What is the Future of Monitoring, Evaluation and Learning?

The call to transform the power balance in development cooperation is growing ever louder. But much of the practices, language, frameworks (e.g. RBM) and power of monitoring, evaluation and learning (MEL) is rooted in the global North, far away from communities that development cooperation and assistance seeks to ally with and support.

MEL has also historically been an extractive exercise often overburdening local counterparts with administrative reporting for accountability purposes to donors and creating an environment of distrust between actors. How can we disrupt and abandon the colonial mindset embedded in MEL? Learn more about this webinar and those you’ll learn from through it here.

This recorded webinar, hosted by BCCIC, features practices, tools, tips and lessons learned that can inform your own MEL practices, as well as provide input on gaps and opportunities of feminist and decolonial approaches to MEL.

Meet the Panelists

Divya Hariharan is a passionate and versatile gender research, monitoring, evaluation,
and learning (MERL) specialist. With a Master’s degree in Gender Studies, she has over a decade’s worth of experience in the international development sector and has worked with governments, bilateral and multilateral agencies and foundations. Her focus areas include Sexual and Reproductive Health and Rights (SRHR), nutrition, gender mainstreaming, social protection, and livelihoods. Divya has demonstrated expertise in designing and executing MEL approaches and strategies while adopting a gender and feminist lens. She has worked with a variety of organizations on intersectional themes such as micro, small, and medium enterprises (MSME), women’s economic empowerment, humanitarian and disaster risk reduction, and building private sector capacity to measure impact and meet their Environmental, Social and Governance (ESG) and Diversity, Equity and Inclusion (DEI) mandates.

Gurleen Grewal currently enjoys the great privilege of serving as Board Member and
International Development Communications Specialist with World Neighbours Canada
(WNC). She previously acted as Project Manager in Canada for WNC’s FIT-funded project: “Empowering Rural Women in Burkina Faso” In her various roles, she has engaged with the challenges involved in creating gender-sensitive indicators that are accessible and furnish adequate nuance. Gurleen is also a first-year student at the University of Victoria’s Faculty of Law. Before pursuing legal studies, she completed her MA in English at Simon Fraser University, where her research interests were in Black Studies, Discourse Analysis, and Gender and Sexuality. Her scholarship has examined how gendered and racialized forms of being interact to shape one’s lived experience: ways of knowing, being, and moving through the world.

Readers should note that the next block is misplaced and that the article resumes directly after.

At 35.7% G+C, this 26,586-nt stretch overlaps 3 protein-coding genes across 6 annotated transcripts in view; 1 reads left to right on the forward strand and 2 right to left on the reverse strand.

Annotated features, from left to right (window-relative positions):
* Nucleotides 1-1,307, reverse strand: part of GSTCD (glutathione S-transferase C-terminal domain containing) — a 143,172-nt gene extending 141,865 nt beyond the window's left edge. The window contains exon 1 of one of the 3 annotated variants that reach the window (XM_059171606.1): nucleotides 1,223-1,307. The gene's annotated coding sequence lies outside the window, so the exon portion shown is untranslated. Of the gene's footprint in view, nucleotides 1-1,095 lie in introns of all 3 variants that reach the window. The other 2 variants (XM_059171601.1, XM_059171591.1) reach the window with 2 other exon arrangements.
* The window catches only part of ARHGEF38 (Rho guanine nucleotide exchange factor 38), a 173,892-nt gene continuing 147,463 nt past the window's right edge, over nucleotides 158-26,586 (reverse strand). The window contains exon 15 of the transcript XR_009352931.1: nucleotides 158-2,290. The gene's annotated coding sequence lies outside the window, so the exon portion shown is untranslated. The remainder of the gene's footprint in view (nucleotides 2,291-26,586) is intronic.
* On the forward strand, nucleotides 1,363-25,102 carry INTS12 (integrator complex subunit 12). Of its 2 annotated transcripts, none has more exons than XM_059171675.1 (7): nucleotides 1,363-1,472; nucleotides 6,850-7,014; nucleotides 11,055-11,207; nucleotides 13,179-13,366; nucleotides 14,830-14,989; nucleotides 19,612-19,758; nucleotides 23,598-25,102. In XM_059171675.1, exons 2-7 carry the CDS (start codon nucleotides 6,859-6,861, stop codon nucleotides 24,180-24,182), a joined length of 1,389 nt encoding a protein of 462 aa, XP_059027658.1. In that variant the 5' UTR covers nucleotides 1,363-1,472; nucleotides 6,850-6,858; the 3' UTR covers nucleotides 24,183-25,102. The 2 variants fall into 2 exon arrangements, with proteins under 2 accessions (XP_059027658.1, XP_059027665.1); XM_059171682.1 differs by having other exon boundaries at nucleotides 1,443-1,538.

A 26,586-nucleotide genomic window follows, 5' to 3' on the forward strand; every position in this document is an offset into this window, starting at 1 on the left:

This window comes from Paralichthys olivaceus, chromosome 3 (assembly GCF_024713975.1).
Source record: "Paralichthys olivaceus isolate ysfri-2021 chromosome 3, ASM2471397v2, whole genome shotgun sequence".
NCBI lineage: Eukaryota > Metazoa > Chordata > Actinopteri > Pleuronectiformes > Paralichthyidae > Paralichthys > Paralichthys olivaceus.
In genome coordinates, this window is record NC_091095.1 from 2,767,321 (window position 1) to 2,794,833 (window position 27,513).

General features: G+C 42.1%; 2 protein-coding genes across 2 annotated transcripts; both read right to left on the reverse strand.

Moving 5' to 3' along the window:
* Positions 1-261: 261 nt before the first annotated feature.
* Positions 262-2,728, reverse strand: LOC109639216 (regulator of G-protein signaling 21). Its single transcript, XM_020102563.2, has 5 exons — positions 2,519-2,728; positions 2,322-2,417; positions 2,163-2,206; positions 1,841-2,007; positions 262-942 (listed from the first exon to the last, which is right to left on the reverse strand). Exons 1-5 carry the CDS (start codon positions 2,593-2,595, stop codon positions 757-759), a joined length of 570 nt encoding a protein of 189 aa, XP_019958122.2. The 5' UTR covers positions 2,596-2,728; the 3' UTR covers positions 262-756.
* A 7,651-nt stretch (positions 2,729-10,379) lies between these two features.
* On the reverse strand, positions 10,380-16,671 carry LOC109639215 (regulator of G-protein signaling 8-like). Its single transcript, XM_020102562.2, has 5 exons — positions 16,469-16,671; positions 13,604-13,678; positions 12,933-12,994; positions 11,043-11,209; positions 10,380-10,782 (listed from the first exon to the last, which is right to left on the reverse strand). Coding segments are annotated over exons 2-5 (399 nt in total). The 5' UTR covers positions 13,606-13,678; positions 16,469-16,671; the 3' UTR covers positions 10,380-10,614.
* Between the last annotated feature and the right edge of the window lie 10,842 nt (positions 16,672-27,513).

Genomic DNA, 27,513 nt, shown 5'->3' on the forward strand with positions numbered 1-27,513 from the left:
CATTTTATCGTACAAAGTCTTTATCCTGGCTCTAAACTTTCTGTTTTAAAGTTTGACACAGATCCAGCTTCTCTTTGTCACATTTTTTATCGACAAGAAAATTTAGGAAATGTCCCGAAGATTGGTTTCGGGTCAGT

Laura Parisi is an Associate Professor in the Department of Gender Studies, University of
Victoria, and the current President of the Canadian Association of International Development (CASID). A feminist international political economist by training, her research and teaching interests are in gender and social inequality, international development, human rights, and globalization. Her most recent publications include an article entitled “Canada’s New Feminist International Assistance Policy: Business as Usual?” in Foreign Policy Analysis. She has also served as gender, human rights and development advisor/consultant to the federal government and a variety of NGOs/CSOs in the sector.

Deborah Simpson is a Scholar-Practitioner with a 30 year-career in the field of International Development. Beginning her work in the NGO sector alongside undergraduate and graduate studies she combines a practical approach with analytical training in Politics and Development Studies. After a 20-year academic career, including a DPhil in Development Studies at the University of Sussex, she recently returned to the NGO sector working with Oxfam Canada and CODE. Her areas of expertise include knowledge translation, gender analysis and programming, and Feminist Monitoring, Evaluation and Learning. She is also past-President of the Canadian Association for the Study of International Development.

This initiative is delivered with support from the Government of Canada.

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